Tech News

Finding Secret Keys In Android Apps, Heartbleed Heartache, And More… [Tech News Digest]

Dave Parrack 23-06-2014

Also, Google’s Nest buys Dropcam to monitor your home, Google launches Made With Code to inspire girls to program, Yo woz haxored, the tangled earphones mystery is solved by science, and a little girl begs Google to give her dad a day off.


Researchers Find Google Play Security Flaw


Researchers from Columbia University’s School of Engineering have discovered a major security flaw in Google Play. Developers have been using secret keys to store data inside their apps, thus risking this personal information being exposed and exploited by hackers.

This discovery was made using PlayDrone, a crawler which indexes and analyzes Google Play apps on a daily basis. The bad news is these apps have been leaking data since the inception of Google Play; the good news is that the researchers are working closely with Google and others to identify the risks and plug the holes.

The same research also revealed other interesting factoids about Google Play 4 Alternative Ways Of Browsing The Google Play Store The Play Store, despite its massive selection of apps, isn't always perfect. Read More . Such as a quarter of all free apps being clones of other apps, and that even the worst-rated app Why You Shouldn't Trust App Ratings on Google Play You need a new camera app; you open Google Play and find 50. Naturally, you install the highest-rated one. Guess what? You just got tricked. Read More — which purports to accurately weigh an object on a touchscreen but which actually just displays a random number — was still downloaded more than one million times. Because people are gullible.

Heartbleed Is Still A Huge Problem

Heartbleed Heartbleed – What Can You Do To Stay Safe? Read More , a bug in the OpenSSL protocol, is alive and kicking, with more than 300,000 servers still affected. This is according to security researcher Robert David Graham, who has been tracking the problem since it was first discovered in April of this year Twitter Mimics Facebook, Heartbleed Bug In OpenSSL, Netflix 4K Streaming [Tech News Digest] Twitter becomes Facebook, Microsoft releases Windows 8.1 Update 1, OpenSSL suffers Heartbleed, IE6 declared dead, Netflix streaming in 4K, Sesame GO launches, and Rise Of The Patent Troll. Read More .


The numbers are rather worrying, because they aren’t dropping anywhere near fast enough. Immediately after the discovery of Heartbleed around 600,000 servers were found to be affected. One month later and the figure was 318,000. One more month on and the figure is 309,000.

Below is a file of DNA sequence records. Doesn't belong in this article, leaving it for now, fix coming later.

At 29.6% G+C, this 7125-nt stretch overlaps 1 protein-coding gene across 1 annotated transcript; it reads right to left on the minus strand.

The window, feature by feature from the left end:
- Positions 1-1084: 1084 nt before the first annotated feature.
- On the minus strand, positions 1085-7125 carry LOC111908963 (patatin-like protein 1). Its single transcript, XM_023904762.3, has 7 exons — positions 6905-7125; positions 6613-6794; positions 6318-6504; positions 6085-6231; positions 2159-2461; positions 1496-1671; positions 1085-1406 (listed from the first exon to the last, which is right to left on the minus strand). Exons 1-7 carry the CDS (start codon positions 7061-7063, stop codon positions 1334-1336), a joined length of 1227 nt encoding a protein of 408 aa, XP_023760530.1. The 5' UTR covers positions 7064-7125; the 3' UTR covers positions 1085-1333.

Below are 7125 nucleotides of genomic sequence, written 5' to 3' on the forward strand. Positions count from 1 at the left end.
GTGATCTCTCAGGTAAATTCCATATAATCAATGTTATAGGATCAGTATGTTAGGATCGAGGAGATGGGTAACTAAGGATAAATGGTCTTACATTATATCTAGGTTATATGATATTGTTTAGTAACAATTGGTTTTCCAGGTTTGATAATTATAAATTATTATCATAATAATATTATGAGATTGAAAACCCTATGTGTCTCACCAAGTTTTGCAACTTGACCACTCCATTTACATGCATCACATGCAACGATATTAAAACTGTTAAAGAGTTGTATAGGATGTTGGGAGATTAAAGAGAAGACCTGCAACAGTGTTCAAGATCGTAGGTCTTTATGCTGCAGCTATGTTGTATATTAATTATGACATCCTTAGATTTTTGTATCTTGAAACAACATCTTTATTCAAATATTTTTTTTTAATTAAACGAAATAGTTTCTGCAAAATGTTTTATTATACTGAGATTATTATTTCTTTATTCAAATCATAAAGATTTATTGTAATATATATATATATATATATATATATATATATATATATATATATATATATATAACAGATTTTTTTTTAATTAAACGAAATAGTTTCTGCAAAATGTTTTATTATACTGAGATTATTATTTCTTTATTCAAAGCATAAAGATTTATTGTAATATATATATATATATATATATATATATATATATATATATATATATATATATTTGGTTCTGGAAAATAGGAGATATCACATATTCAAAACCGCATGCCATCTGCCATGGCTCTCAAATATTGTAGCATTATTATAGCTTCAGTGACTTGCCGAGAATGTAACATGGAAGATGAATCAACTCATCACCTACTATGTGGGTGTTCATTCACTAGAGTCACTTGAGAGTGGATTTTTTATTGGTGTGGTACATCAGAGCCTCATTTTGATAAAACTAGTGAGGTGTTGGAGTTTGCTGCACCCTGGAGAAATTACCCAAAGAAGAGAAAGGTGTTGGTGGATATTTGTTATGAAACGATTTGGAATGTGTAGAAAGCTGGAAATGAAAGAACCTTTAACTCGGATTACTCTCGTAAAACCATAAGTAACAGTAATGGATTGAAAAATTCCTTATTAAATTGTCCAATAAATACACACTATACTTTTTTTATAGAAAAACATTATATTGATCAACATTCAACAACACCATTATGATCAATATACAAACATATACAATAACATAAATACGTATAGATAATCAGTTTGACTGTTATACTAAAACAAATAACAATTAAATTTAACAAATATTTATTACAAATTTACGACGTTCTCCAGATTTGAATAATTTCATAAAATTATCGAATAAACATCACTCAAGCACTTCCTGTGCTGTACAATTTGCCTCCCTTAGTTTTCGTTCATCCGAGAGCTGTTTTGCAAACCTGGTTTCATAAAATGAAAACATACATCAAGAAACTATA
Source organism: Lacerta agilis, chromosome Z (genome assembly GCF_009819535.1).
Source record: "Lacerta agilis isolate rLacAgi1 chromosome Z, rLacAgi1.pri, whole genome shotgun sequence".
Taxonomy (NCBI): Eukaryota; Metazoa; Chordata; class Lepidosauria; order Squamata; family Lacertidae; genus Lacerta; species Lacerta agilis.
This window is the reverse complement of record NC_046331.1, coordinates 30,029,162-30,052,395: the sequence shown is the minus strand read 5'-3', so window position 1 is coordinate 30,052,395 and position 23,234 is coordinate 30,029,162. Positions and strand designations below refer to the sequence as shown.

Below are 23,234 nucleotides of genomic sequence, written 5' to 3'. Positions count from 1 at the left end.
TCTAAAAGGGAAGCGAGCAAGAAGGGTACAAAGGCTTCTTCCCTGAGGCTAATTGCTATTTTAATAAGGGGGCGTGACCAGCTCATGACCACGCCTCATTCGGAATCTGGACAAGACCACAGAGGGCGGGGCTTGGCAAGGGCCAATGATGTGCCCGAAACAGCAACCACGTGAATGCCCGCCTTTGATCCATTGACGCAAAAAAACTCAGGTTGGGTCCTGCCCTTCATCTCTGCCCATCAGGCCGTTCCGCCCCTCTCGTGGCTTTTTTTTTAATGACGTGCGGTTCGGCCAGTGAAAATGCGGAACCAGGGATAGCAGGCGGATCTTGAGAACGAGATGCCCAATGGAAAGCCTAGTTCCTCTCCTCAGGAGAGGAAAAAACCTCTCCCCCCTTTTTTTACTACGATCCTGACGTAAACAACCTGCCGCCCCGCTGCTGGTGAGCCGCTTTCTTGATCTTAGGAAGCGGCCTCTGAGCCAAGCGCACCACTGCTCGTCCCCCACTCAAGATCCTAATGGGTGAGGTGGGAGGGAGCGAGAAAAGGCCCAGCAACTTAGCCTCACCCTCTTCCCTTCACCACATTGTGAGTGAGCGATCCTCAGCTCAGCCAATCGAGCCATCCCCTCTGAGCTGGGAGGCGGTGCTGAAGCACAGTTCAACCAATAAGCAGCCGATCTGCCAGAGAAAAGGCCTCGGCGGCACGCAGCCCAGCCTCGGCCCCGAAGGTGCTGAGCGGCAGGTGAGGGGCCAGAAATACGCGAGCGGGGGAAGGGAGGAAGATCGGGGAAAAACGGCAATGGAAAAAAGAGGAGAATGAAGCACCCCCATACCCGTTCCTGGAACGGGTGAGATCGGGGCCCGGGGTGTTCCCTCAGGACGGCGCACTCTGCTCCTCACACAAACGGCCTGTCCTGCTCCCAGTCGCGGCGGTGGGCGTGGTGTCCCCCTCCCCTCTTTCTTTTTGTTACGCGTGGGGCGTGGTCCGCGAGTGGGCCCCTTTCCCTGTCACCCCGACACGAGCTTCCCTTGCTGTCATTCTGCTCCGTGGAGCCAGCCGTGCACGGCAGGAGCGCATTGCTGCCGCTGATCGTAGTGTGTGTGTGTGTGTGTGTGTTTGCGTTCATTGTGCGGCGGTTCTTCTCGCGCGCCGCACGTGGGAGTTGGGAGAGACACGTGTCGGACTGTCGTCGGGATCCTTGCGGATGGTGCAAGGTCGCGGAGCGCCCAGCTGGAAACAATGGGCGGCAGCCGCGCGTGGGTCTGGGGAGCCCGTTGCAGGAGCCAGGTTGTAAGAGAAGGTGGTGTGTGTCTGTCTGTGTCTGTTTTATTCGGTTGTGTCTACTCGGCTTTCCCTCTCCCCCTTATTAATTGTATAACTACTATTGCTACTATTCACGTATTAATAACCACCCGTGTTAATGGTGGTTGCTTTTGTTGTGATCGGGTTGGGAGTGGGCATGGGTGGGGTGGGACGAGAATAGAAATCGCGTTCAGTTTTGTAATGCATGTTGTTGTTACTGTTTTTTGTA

While the major websites acted quickly to plug the hole, hundreds of thousands of smaller sites just haven’t bothered, whether through ignorance or laziness. The conclusion has to be that thanks to Heartbleed the Internet is going to remain vulnerable for years to come. Causing heartbreak for those adversely affected Digging Through The Hype: Has Heartbleed Actually Harmed Anyone? Read More .

Nest Is Acquiring Dropcam

Nest, which was acquired by Google for $3.2 billion Google Nest, Facebook Branch, YouTube Comments, Muppets Row [Tech News Digest] Google acquires Nest, Facebook acquires Branch, Twitter Web makeover, Yelp forced to reveal anonymous reviewers, YouTube introduces comments management, IObit Uninstaller 3.1 released, and the Muppets stage a mock Twitter argument. Read More in February, is buying Dropcam in a deal worth $555 million. Dropcam is a company specializing in making it simpler to monitor your home via cameras. So, Google owns Nest, Nest owns Dropcam, and Dropcam is watching over us all Dropcam Pro WiFi Monitoring System Review and Giveaway The Dropcam Pro is a small, WiFi enabled, security camera for personal use. We bought this unit for our review. Read More . Scary much?

Google Believes Girls Are Made With Code

Google has invested $50 million to encourage young girls to become programmers. Via an initiative called Made With Code, Google hopes to help close the disparity between the number of men and women choosing technology-related careers. Whether or not you agree with the methods, the end goal is an honorable one.


Yo Was Hacked To Reveal Phone Numbers